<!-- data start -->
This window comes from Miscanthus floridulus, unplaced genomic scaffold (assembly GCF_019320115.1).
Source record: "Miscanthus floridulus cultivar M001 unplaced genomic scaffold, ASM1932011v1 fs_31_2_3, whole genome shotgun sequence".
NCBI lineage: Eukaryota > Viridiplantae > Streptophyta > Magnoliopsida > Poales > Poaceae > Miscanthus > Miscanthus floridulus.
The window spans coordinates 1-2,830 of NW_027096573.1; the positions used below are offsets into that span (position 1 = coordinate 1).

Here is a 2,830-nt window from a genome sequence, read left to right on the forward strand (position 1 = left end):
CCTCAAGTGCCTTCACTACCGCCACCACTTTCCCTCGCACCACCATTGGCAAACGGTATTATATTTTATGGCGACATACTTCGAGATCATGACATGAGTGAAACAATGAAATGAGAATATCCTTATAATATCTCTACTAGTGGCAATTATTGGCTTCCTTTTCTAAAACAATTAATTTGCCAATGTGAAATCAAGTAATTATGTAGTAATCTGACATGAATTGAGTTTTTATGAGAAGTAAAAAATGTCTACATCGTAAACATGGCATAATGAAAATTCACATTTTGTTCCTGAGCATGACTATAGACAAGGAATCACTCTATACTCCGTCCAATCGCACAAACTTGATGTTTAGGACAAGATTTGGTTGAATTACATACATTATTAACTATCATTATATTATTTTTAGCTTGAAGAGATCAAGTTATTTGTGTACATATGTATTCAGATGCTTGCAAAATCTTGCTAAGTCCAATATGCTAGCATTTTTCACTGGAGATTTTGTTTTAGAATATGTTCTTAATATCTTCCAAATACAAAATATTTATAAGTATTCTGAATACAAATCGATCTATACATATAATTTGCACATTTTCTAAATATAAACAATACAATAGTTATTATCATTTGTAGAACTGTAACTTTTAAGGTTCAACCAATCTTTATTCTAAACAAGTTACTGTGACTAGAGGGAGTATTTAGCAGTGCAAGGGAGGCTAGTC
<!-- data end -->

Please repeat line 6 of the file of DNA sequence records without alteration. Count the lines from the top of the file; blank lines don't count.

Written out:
CCTCAAGTGCCTTCACTACCGCCACCACTTTCCCTCGCACCACCATTGGCAAACGGTATTATATTTTATGGCGACATACTTCGAGATCATGACATGAGTGAAACAATGAAATGAGAATATCCTTATAATATCTCTACTAGTGGCAATTATTGGCTTCCTTTTCTAAAACAATTAATTTGCCAATGTGAAATCAAGTAATTATGTAGTAATCTGACATGAATTGAGTTTTTATGAGAAGTAAAAAATGTCTACATCGTAAACATGGCATAATGAAAATTCACATTTTGTTCCTGAGCATGACTATAGACAAGGAATCACTCTATACTCCGTCCAATCGCACAAACTTGATGTTTAGGACAAGATTTGGTTGAATTACATACATTATTAACTATCATTATATTATTTTTAGCTTGAAGAGATCAAGTTATTTGTGTACATATGTATTCAGATGCTTGCAAAATCTTGCTAAGTCCAATATGCTAGCATTTTTCACTGGAGATTTTGTTTTAGAATATGTTCTTAATATCTTCCAAATACAAAATATTTATAAGTATTCTGAATACAAATCGATCTATACATATAATTTGCACATTTTCTAAATATAAACAATACAATAGTTATTATCATTTGTAGAACTGTAACTTTTAAGGTTCAACCAATCTTTATTCTAAACAAGTTACTGTGACTAGAGGGAGTATTTAGCAGTGCAAGGGAGGCTAGTC